Working with oil makes the treehugger in me kind of sad. But I know that this is going to be an amazing learning opportunity. I want to use this industrial experience to see how engineering education should change in order to properly train engineers for their future careers and I’m going to do it all day, everyday for the whole summer. I can’t wait.


  1. Morgan (and students),

    A little insight from a fossil on FE & PE… Illinois didn’t do that great of job describing FE & PE 12 years ago either. My senior year I took the FE. Chem E’s aren’t that prepared for it unless you really want to study a lot of physics and theoretical and applied mechanics on your own time.

    The FE & PE is only really useful if you plan on staying a technical engineer during your entire career. You don’t need it in business or management. Most people don’t even know what the hell it is.

    Needless to say I never got the PE, which makes my FE completely useless except that I’ve had a nice certificate on my desk from the State of Illinois. I don’t think having the FE has ever done anything for my career. I want that Saturday in 2002 back!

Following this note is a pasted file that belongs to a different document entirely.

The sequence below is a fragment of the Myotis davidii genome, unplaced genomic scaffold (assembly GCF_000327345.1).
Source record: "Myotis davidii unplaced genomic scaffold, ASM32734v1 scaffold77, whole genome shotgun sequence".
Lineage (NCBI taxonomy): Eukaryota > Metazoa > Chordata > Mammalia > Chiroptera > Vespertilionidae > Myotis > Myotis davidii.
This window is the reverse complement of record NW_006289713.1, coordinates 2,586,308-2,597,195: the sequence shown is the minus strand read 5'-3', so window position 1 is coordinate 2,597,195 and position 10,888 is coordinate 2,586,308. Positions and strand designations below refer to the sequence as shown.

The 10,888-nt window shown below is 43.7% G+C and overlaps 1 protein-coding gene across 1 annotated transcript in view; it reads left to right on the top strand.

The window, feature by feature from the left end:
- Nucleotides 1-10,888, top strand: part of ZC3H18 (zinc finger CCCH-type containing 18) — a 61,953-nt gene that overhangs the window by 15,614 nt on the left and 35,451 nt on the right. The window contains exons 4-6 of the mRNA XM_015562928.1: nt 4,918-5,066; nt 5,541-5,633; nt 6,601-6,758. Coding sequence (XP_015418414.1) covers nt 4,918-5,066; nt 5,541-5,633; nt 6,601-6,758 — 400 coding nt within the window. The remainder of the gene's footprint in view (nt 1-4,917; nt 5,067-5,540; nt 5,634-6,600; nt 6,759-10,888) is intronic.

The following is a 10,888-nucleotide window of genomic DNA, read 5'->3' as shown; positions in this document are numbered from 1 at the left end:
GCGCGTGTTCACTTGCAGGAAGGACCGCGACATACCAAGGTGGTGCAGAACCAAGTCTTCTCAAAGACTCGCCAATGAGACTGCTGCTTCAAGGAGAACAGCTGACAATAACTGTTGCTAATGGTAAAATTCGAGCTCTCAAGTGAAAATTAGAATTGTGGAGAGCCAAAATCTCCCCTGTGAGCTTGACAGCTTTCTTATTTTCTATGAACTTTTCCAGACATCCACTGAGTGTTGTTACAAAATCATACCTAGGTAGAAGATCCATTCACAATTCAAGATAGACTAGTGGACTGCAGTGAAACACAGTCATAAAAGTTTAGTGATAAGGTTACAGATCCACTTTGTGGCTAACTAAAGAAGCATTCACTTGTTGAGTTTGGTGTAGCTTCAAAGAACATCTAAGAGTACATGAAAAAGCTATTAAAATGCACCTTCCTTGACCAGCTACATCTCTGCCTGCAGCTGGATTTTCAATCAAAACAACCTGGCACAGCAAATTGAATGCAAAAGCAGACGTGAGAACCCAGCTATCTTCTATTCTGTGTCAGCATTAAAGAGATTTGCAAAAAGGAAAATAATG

Not to dump on the PE, a civil engineer friend who now works at a design firm got her PE. It’s very important for her career. If you ever want to be an expert witness, then you need a PE (not legally, no one will hire you).

    I do agree if you think you’d like a PE, take the FE while you are still in school. You’ll never know that much stuff again.


    • Thanks for the great information, Tom! I think that’s more than Illinois has taught me about FE/PE right now. I hope anyone with questions of the FE and/or PE see this comment.

  2. Did you ended up landing a job at Lyondellbasell? I just landed an internship and will start in January. What are the chances of getting a permanent position after the internship.?

    • Hello! I did intern with LyondellBasell last summer. If you intern/co-op with LyondellBasell multiple times and work hard, there’s a very good chance that you will be offered a full time position. Best of luck!